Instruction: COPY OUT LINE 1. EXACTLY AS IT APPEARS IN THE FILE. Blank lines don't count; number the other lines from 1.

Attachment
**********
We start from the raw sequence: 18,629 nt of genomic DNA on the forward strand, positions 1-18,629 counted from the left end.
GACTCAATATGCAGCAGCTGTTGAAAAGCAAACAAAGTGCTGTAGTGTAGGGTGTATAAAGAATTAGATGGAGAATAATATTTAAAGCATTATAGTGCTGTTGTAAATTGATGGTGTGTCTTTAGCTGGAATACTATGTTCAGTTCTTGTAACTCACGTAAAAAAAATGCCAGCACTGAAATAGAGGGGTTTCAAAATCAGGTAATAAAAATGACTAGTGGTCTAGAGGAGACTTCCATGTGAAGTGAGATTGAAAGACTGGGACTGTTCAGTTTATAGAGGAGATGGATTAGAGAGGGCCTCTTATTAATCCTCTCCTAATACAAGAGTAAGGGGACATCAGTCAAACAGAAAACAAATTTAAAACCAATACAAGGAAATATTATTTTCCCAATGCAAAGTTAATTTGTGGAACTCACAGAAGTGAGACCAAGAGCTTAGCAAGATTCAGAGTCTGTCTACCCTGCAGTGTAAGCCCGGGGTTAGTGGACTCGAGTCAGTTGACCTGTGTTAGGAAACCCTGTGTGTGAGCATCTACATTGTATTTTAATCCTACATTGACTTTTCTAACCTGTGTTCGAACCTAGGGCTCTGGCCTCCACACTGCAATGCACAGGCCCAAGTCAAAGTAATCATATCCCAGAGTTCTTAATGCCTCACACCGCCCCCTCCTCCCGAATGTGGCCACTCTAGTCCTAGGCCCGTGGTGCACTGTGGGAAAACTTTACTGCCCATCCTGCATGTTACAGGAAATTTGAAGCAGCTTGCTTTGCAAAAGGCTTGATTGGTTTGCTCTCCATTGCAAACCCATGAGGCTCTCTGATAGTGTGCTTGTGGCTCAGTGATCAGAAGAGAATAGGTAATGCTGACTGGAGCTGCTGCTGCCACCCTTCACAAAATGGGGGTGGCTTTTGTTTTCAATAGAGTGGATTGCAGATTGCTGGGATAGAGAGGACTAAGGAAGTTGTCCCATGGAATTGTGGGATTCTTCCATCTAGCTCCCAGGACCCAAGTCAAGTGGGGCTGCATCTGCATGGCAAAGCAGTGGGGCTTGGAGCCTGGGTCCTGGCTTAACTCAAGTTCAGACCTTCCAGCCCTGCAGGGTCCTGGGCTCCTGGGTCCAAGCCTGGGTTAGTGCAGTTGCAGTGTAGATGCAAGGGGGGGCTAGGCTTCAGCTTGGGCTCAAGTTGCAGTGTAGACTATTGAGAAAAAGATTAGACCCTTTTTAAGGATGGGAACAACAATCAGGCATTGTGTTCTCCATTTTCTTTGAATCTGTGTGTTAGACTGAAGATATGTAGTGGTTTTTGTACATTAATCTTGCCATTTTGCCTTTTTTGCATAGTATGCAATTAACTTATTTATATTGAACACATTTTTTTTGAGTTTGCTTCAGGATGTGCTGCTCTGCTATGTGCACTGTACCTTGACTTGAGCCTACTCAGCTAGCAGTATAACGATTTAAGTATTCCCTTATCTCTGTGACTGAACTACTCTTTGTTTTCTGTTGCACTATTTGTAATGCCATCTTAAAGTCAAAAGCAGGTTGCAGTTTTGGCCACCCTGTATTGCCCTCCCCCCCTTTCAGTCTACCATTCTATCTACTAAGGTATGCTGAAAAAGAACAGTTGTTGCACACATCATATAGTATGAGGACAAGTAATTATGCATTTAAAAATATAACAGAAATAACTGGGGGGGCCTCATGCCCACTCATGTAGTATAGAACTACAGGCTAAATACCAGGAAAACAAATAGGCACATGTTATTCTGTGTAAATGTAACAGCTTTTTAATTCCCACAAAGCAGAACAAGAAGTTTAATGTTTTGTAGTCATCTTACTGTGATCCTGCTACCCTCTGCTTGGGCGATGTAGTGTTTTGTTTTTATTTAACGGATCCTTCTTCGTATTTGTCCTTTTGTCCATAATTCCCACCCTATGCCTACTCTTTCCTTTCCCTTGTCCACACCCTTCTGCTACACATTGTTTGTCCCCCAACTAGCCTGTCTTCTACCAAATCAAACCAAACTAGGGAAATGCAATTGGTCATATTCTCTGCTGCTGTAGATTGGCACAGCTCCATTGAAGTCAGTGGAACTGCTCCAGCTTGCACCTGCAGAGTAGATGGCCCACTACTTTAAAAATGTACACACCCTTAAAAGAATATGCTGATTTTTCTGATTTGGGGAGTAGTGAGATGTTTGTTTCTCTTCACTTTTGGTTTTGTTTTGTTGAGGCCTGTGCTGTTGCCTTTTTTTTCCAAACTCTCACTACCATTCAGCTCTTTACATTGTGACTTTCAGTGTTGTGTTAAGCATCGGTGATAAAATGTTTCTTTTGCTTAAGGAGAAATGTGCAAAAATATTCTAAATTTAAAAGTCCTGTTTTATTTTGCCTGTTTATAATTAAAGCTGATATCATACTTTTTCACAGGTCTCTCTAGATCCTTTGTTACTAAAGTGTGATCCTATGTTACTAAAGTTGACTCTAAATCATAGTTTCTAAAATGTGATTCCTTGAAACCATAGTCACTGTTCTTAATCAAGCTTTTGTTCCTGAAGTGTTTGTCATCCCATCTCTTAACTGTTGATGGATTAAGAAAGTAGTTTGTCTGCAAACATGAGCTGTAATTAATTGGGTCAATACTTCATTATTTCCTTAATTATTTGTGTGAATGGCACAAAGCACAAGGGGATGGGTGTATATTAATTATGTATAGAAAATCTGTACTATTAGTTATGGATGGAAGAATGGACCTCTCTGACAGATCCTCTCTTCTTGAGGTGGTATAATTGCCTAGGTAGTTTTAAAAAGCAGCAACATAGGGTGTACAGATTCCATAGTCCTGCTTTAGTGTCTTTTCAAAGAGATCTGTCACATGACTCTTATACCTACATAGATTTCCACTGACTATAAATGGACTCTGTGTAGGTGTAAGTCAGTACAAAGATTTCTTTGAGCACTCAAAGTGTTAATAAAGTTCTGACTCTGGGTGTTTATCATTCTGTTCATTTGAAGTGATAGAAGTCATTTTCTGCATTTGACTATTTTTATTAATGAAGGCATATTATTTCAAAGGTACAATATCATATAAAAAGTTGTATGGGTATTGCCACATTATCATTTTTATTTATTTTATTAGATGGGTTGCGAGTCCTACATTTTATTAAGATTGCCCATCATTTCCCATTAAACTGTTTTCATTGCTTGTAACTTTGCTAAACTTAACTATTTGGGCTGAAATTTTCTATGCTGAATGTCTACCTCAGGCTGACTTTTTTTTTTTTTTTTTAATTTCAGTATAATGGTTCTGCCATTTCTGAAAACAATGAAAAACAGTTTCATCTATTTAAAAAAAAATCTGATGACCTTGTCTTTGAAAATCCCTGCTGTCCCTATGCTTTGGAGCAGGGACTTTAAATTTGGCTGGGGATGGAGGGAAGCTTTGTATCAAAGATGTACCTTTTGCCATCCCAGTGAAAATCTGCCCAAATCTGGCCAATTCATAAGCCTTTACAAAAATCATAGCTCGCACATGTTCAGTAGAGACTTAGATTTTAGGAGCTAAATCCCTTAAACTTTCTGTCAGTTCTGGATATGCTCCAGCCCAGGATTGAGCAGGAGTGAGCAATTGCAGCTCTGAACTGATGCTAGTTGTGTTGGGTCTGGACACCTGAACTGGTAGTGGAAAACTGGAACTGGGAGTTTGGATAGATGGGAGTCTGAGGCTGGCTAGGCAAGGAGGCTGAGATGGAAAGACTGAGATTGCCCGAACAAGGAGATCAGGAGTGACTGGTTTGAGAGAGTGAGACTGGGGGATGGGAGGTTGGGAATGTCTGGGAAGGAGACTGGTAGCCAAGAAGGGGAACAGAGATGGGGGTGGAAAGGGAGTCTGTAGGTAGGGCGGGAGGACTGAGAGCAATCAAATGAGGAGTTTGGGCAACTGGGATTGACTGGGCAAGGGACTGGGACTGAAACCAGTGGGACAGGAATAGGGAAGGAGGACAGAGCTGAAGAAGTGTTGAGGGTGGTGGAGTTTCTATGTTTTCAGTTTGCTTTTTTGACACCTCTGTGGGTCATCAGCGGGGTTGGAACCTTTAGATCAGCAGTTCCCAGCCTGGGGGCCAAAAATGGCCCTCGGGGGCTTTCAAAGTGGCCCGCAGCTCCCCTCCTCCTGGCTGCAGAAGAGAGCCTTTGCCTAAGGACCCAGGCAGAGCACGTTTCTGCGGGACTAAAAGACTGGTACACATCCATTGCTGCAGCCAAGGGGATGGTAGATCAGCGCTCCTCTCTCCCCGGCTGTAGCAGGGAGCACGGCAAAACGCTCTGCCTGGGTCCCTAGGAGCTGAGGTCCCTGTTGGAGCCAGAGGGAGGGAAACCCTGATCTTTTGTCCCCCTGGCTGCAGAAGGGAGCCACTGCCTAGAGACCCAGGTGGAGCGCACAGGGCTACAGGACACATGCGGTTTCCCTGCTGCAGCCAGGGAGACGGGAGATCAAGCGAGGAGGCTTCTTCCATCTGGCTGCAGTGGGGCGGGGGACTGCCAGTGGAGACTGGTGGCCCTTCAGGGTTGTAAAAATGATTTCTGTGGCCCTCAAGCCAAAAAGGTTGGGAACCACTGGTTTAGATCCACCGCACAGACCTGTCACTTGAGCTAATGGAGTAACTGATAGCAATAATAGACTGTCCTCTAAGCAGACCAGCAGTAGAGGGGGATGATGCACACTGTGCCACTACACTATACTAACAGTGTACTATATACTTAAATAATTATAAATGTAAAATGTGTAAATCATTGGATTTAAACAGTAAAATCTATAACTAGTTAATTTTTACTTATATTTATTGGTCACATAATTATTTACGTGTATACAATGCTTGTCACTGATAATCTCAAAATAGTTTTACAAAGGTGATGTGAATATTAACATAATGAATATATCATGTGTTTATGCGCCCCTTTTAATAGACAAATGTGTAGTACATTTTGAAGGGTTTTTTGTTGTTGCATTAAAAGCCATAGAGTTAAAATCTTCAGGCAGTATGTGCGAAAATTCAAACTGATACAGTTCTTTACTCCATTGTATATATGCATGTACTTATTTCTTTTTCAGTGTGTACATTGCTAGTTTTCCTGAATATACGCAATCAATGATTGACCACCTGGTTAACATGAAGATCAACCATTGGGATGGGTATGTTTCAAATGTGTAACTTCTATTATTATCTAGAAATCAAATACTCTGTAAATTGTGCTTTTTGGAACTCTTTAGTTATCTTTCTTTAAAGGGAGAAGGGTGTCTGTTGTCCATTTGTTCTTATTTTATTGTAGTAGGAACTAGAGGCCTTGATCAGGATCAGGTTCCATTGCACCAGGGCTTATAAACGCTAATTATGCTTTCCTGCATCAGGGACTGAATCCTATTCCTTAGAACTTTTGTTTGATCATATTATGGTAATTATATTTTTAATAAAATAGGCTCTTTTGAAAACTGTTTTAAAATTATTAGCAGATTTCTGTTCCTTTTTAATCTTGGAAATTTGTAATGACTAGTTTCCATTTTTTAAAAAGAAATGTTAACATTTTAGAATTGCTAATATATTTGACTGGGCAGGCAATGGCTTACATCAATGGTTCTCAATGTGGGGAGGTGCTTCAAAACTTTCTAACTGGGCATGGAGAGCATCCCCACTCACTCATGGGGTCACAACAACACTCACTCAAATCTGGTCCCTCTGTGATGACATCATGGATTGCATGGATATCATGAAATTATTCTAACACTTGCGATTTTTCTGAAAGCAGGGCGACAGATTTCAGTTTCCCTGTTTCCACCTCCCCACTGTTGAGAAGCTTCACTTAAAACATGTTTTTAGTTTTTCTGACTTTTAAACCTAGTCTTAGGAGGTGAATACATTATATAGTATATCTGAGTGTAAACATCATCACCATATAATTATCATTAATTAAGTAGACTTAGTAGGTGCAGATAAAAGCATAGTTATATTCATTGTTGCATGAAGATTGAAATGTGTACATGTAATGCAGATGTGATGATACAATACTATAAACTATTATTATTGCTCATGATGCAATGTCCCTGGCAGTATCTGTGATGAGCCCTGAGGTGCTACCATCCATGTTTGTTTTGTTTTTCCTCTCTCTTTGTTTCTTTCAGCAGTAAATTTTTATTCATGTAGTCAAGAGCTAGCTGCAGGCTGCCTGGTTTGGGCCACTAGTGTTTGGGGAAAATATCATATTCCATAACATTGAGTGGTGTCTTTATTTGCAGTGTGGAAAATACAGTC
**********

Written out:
We start from the raw sequence: 18,629 nt of genomic DNA on the forward strand, positions 1-18,629 counted from the left end.